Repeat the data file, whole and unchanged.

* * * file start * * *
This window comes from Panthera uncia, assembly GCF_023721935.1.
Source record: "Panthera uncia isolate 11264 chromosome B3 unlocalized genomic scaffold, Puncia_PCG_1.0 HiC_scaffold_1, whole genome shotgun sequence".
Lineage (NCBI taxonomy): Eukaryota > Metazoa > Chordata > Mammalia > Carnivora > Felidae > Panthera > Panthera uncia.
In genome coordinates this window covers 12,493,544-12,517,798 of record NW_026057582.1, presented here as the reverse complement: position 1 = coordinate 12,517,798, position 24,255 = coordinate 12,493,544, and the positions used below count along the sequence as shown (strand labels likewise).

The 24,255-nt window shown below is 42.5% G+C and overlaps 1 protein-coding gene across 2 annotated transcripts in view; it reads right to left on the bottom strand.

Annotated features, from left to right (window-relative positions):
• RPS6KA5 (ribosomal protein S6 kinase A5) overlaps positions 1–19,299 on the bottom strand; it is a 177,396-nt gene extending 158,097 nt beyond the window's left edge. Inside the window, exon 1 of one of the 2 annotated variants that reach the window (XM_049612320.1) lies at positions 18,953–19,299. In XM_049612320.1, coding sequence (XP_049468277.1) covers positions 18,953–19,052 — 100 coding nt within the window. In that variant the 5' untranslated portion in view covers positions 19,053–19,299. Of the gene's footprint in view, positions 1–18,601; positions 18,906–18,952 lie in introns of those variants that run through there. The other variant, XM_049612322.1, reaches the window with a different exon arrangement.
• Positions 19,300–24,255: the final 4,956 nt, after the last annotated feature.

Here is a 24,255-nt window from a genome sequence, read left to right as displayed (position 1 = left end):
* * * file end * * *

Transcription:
This window comes from Panthera uncia, assembly GCF_023721935.1.
Source record: "Panthera uncia isolate 11264 chromosome B3 unlocalized genomic scaffold, Puncia_PCG_1.0 HiC_scaffold_1, whole genome shotgun sequence".
Lineage (NCBI taxonomy): Eukaryota > Metazoa > Chordata > Mammalia > Carnivora > Felidae > Panthera > Panthera uncia.
In genome coordinates this window covers 12,493,544-12,517,798 of record NW_026057582.1, presented here as the reverse complement: position 1 = coordinate 12,517,798, position 24,255 = coordinate 12,493,544, and the positions used below count along the sequence as shown (strand labels likewise).

The 24,255-nt window shown below is 42.5% G+C and overlaps 1 protein-coding gene across 2 annotated transcripts in view; it reads right to left on the bottom strand.

Annotated features, from left to right (window-relative positions):
• RPS6KA5 (ribosomal protein S6 kinase A5) overlaps positions 1–19,299 on the bottom strand; it is a 177,396-nt gene extending 158,097 nt beyond the window's left edge. Inside the window, exon 1 of one of the 2 annotated variants that reach the window (XM_049612320.1) lies at positions 18,953–19,299. In XM_049612320.1, coding sequence (XP_049468277.1) covers positions 18,953–19,052 — 100 coding nt within the window. In that variant the 5' untranslated portion in view covers positions 19,053–19,299. Of the gene's footprint in view, positions 1–18,601; positions 18,906–18,952 lie in introns of those variants that run through there. The other variant, XM_049612322.1, reaches the window with a different exon arrangement.
• Positions 19,300–24,255: the final 4,956 nt, after the last annotated feature.

Here is a 24,255-nt window from a genome sequence, read left to right as displayed (position 1 = left end):